“Mom liked to invite them [priests] to dinner and to pose questions to them. The virginity of priests gave birth in her to a feeling of confidence and respect.” So wrote French Benedictine Abbot Dom Gerard Calvet, founder of the monastery of Sainte-Madeleine du Barroux, about his childhood. His mother’s closeness to priests was rooted in her deep Catholic Faith, and it expressed a generalized attitude once widely shared by Catholics, but also by people of little or no faith. The celibacy of Catholic priests was admired as a worthy sacrifice for God. And this way of life made the priest available to serve people in a unique way.
Priests bound themselves to imitate Christ their Lord in his total dedication to God the Father. Their celibacy was assumed to include an actual purity of life. This meant they would gladly be invited to visit parishioners’ homes without any worries about horrific ulterior motives that he might have in accepting the invitation to spend time with someone else’s wife and children.
The revelations of the criminal predatory behavior of former cardinal Theodore McCarrick towards male minors, and the simultaneous public admission by the Archbishop of Newark and the Bishop of Metuchen that their predecessors protected then-Cardinal Archbishop of Washington (McCarrick) by paying off and silencing two adult male victims of sexual molestation in 2004 and 2006, mean that such innocent confidence in the moral integrity of the clergy has become an impossibility for many.
That is a terrible state of affairs for the Church.
It is significant that public revelation of the two payouts was only made after he had been accused by a former minor seminarian of the Archdiocese of New York of having sexually molested him in the sacristy and the men’s room at St. Patrick’s Cathedral. These accusations were found credible by both the Archdiocese of New York and the Holy See, and McCarrick was restricted by Pope Francis from any public ministry. The Archdiocese informed the three dioceses where McCarrick had served as ordinary, and none of them had any record of having received an accusation of sexual molestation of a minor.
But Newark and Metuchen did reveal the payment of the two settlements to the two adult victims. Why did these two bishops reveal this now? McCarrick’s predatory behavior in these cases was not against minors. If McCarrick were simply a priest, he would not have been charged with violating the Dallas Charter. As a bishop, that charter did not apply to him in any event. The Code of Canon Law does include sanctions for these offenses, but they were apparently a dead letter in this case.
McCarrick’s sexual depredations against the two adult males, who were subject to his authority as seminarians or priests, was a grave abuse of authority in addition to moral turpitude. Yet before he was credibly accused of molesting a minor he was protected from canonical prosecution and a civil trial by the bishops who succeeded him in New Jersey. And he was allowed to function as Archbishop of Washington without anyone, especially seminarians and priests, being warned of his previous egregiously immoral behavior and abuse of episcopal authority.
In other words, there was a culture of cover-up and protection of a morally corrupt bishop by fellow bishops, who showed not the slightest concern for what further sexual depredations might be committed by a man who, they knew, had acted in a deeply evil manner.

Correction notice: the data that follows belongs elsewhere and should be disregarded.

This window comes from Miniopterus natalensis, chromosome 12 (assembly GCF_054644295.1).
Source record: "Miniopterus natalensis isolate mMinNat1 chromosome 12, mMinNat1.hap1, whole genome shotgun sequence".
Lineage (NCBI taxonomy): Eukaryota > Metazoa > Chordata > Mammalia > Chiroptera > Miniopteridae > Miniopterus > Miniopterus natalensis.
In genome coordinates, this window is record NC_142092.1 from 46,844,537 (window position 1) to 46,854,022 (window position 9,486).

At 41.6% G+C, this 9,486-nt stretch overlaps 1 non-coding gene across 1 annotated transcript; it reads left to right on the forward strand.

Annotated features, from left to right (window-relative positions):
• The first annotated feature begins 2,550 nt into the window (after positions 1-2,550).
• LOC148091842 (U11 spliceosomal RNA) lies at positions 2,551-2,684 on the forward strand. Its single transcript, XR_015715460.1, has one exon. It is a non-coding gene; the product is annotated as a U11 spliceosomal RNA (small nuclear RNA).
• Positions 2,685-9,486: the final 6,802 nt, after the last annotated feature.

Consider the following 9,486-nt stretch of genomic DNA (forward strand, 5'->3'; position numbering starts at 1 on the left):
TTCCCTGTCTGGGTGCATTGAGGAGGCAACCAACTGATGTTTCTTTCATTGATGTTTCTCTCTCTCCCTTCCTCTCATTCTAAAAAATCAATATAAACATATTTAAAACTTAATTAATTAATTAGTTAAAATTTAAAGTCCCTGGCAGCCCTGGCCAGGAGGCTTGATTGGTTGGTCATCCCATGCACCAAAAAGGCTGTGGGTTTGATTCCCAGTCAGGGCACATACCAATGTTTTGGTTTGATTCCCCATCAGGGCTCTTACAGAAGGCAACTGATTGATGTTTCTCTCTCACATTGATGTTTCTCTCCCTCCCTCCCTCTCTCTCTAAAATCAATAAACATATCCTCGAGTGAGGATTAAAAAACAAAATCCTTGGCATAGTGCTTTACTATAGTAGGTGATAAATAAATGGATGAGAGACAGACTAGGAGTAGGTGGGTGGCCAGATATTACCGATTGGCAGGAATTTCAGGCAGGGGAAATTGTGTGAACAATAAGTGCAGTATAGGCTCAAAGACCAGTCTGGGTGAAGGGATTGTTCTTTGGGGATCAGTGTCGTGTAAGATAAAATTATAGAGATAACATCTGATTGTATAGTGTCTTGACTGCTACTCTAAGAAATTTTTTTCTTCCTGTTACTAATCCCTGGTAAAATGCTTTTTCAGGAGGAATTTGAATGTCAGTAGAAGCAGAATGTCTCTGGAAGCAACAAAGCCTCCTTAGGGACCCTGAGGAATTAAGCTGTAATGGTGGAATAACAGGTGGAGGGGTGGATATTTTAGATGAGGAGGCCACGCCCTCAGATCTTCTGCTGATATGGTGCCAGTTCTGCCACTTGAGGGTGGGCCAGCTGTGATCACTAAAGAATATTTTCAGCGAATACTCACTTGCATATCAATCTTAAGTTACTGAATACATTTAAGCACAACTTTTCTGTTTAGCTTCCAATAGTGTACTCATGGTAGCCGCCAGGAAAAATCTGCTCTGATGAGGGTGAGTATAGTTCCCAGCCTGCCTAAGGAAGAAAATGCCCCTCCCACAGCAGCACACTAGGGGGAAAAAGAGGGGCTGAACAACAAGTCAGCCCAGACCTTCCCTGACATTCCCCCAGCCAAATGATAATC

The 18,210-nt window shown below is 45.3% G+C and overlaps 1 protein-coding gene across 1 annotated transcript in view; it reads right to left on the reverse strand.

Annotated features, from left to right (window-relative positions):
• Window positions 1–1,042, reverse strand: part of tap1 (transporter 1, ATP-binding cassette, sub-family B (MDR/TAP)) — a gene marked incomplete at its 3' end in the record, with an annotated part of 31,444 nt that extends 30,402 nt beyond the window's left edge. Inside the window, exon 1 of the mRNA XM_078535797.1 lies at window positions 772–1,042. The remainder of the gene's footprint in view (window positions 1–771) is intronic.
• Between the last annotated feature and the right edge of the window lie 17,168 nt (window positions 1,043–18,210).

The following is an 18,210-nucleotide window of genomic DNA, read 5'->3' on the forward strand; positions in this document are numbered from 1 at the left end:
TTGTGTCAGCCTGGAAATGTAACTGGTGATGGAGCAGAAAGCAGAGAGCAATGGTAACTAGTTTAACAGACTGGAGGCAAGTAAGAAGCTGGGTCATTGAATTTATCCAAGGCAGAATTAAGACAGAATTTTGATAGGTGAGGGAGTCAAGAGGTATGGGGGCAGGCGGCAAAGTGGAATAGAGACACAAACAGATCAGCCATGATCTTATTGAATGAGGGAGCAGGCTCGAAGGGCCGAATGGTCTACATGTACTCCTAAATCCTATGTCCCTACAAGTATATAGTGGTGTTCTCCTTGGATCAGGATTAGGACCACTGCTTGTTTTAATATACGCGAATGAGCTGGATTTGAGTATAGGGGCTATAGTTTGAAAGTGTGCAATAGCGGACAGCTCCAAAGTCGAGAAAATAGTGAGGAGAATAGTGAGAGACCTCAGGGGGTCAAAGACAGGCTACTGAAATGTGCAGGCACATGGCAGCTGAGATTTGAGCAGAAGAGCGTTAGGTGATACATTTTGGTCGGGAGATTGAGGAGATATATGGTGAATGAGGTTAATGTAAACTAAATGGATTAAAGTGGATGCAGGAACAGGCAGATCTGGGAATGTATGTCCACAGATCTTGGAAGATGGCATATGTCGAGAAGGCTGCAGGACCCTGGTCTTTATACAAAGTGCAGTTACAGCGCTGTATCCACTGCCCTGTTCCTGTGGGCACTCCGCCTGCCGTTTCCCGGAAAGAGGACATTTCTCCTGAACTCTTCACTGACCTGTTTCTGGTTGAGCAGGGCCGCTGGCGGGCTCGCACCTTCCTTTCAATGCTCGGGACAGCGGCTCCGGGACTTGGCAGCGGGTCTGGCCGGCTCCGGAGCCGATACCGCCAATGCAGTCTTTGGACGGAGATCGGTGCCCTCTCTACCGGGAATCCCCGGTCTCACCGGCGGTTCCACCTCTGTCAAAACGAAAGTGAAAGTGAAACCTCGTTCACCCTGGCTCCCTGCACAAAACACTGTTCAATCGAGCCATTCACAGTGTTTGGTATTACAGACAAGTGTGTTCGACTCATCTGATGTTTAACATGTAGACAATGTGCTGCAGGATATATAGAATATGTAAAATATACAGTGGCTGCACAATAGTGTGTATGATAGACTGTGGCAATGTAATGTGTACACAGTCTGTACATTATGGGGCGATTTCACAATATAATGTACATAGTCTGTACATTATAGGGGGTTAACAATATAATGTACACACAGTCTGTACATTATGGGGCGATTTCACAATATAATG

Christ gave authority to him through the transmission of apostolic succession when he was consecrated bishop. He used it to commit and hide evil acts as the diocesan bishop in three different places. And his successors in Newark and Metuchen allowed him to continue exercising that authority in Washington after they were informed by his adult victims that McCarrick was, in fact, a wolf in shepherd’s clothing.
They bought the victims’ silence, and then remained silent themselves, knowing full well that they would never have acted in the same way if McCarrick were simply Fr. McCarrick, the pastor of a parish in their diocese. Or would they have?
The long and the short of it is this: homosexual unchastity and abuse of authority involving two adults were not career enders for McCarrick – until it was known he had done the same thing with a minor. The prevailing management culture of the American hierarchy has been revealed to be fundamentally corrupt in dealing with unchaste bishops and priests who are known only to have engaged in willing and even unwilling sexual activity with adult males. That indulgent protection of a priest or bishop who has lived a life of moral turpitude is a fact in the McCarrick case, and this most certainly is not the only instance of this scandalous toleration of clerical vice.
Church funds were used – not to promote the mission of the Church, but to buy time and protection for a man who violated his solemn duty to dedicate himself to caring for the flock, not ravaging it. It’s not unreasonable to ask: how many other cases are waiting to be revealed?
The present moment calls for the Church to seek the full answer to that question. The American bishops must agree to petition the Holy See to investigate every diocese in this country to uncover sexual abuse, and to uncover financial malfeasance and the misuse of authority to protect clerical criminals from the consequences of their depredations. The Holy See should prosecute anyone found to have participated in these canonical crimes. A Roman appointed investigator should hire as many competent lay people with relevant expertise as is needed to carry out this huge task.
The confidence of Dom Gerard’s mother in her parish priests should not become an historical memory. Such confidence can be restored if vigorous action to purge the Church of bad shepherds at all levels is carried out swiftly – and relentlessly.